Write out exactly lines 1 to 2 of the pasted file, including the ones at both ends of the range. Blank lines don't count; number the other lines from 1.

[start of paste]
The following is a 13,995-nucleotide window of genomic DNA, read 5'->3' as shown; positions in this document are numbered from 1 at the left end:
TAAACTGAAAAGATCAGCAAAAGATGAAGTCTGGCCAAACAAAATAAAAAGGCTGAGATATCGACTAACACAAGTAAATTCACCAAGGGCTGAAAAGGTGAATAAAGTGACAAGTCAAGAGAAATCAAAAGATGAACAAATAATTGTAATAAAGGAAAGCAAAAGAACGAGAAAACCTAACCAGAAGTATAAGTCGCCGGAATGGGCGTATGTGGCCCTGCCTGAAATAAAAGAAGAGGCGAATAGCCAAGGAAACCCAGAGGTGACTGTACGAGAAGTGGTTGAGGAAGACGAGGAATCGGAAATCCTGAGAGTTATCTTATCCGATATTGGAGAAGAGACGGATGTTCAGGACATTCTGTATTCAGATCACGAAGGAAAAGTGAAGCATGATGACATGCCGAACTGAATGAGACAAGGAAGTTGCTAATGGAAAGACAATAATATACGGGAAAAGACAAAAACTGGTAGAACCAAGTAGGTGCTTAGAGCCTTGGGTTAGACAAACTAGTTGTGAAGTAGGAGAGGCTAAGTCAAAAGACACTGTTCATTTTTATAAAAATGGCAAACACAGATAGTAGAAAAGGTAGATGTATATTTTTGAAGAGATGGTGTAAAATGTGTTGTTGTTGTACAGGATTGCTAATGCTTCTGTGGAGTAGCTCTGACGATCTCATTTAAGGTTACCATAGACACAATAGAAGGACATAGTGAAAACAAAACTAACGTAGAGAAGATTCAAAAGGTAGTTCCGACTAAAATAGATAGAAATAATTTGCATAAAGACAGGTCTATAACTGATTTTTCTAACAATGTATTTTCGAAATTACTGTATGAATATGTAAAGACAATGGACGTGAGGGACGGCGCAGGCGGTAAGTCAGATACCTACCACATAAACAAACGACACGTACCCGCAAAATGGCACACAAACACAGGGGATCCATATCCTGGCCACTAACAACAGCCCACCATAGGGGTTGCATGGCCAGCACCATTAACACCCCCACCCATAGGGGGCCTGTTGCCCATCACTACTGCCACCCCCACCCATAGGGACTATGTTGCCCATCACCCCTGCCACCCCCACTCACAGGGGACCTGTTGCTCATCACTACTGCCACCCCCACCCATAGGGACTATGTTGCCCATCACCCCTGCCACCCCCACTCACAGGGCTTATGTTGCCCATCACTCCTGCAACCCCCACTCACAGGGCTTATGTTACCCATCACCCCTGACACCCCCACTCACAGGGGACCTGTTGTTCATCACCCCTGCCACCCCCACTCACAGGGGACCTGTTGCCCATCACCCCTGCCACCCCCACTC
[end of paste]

The following is a 13,995-nucleotide window of genomic DNA, read 5'->3' as shown; positions in this document are numbered from 1 at the left end:
TAAACTGAAAAGATCAGCAAAAGATGAAGTCTGGCCAAACAAAATAAAAAGGCTGAGATATCGACTAACACAAGTAAATTCACCAAGGGCTGAAAAGGTGAATAAAGTGACAAGTCAAGAGAAATCAAAAGATGAACAAATAATTGTAATAAAGGAAAGCAAAAGAACGAGAAAACCTAACCAGAAGTATAAGTCGCCGGAATGGGCGTATGTGGCCCTGCCTGAAATAAAAGAAGAGGCGAATAGCCAAGGAAACCCAGAGGTGACTGTACGAGAAGTGGTTGAGGAAGACGAGGAATCGGAAATCCTGAGAGTTATCTTATCCGATATTGGAGAAGAGACGGATGTTCAGGACATTCTGTATTCAGATCACGAAGGAAAAGTGAAGCATGATGACATGCCGAACTGAATGAGACAAGGAAGTTGCTAATGGAAAGACAATAATATACGGGAAAAGACAAAAACTGGTAGAACCAAGTAGGTGCTTAGAGCCTTGGGTTAGACAAACTAGTTGTGAAGTAGGAGAGGCTAAGTCAAAAGACACTGTTCATTTTTATAAAAATGGCAAACACAGATAGTAGAAAAGGTAGATGTATATTTTTGAAGAGATGGTGTAAAATGTGTTGTTGTTGTACAGGATTGCTAATGCTTCTGTGGAGTAGCTCTGACGATCTCATTTAAGGTTACCATAGACACAATAGAAGGACATAGTGAAAACAAAACTAACGTAGAGAAGATTCAAAAGGTAGTTCCGACTAAAATAGATAGAAATAATTTGCATAAAGACAGGTCTATAACTGATTTTTCTAACAATGTATTTTCGAAATTACTGTATGAATATGTAAAGACAATGGACGTGAGGGACGGCGCAGGCGGTAAGTCAGATACCTACCACATAAACAAACGACACGTACCCGCAAAATGGCACACAAACACAGGGGATCCATATCCTGGCCACTAACAACAGCCCACCATAGGGGTTGCATGGCCAGCACCATTAACACCCCCACCCATAGGGGGCCTGTTGCCCATCACTACTGCCACCCCCACCCATAGGGACTATGTTGCCCATCACCCCTGCCACCCCCACTCACAGGGGACCTGTTGCTCATCACTACTGCCACCCCCACCCATAGGGACTATGTTGCCCATCACCCCTGCCACCCCCACTCACAGGGCTTATGTTGCCCATCACTCCTGCAACCCCCACTCACAGGGCTTATGTTACCCATCACCCCTGACACCCCCACTCACAGGGGACCTGTTGTTCATCACCCCTGCCACCCCCACTCACAGGGGACCTGTTGCCCATCACCCCTGCCACCCCCACTC